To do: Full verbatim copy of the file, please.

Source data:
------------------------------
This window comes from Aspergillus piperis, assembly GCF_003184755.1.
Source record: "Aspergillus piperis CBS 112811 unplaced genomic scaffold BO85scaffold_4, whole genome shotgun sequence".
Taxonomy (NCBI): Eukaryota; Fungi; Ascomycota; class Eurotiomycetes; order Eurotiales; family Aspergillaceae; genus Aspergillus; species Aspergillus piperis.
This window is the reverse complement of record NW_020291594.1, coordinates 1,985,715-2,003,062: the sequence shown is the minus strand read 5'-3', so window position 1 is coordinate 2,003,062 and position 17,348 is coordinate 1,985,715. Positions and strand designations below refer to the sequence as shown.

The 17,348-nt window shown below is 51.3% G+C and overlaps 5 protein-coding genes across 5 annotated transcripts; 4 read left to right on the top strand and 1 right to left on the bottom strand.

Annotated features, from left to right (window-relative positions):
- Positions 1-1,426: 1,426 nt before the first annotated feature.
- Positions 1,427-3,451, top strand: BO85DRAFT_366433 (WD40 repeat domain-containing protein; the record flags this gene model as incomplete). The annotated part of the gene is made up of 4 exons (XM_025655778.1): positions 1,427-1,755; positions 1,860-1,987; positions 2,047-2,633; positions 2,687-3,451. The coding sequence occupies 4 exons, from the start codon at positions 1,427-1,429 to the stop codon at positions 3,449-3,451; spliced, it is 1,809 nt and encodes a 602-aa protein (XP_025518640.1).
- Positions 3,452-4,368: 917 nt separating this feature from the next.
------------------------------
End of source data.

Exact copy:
This window comes from Aspergillus piperis, assembly GCF_003184755.1.
Source record: "Aspergillus piperis CBS 112811 unplaced genomic scaffold BO85scaffold_4, whole genome shotgun sequence".
Taxonomy (NCBI): Eukaryota; Fungi; Ascomycota; class Eurotiomycetes; order Eurotiales; family Aspergillaceae; genus Aspergillus; species Aspergillus piperis.
This window is the reverse complement of record NW_020291594.1, coordinates 1,985,715-2,003,062: the sequence shown is the minus strand read 5'-3', so window position 1 is coordinate 2,003,062 and position 17,348 is coordinate 1,985,715. Positions and strand designations below refer to the sequence as shown.

The 17,348-nt window shown below is 51.3% G+C and overlaps 5 protein-coding genes across 5 annotated transcripts; 4 read left to right on the top strand and 1 right to left on the bottom strand.

Annotated features, from left to right (window-relative positions):
- Positions 1-1,426: 1,426 nt before the first annotated feature.
- Positions 1,427-3,451, top strand: BO85DRAFT_366433 (WD40 repeat domain-containing protein; the record flags this gene model as incomplete). The annotated part of the gene is made up of 4 exons (XM_025655778.1): positions 1,427-1,755; positions 1,860-1,987; positions 2,047-2,633; positions 2,687-3,451. The coding sequence occupies 4 exons, from the start codon at positions 1,427-1,429 to the stop codon at positions 3,449-3,451; spliced, it is 1,809 nt and encodes a 602-aa protein (XP_025518640.1).
- Positions 3,452-4,368: 917 nt separating this feature from the next.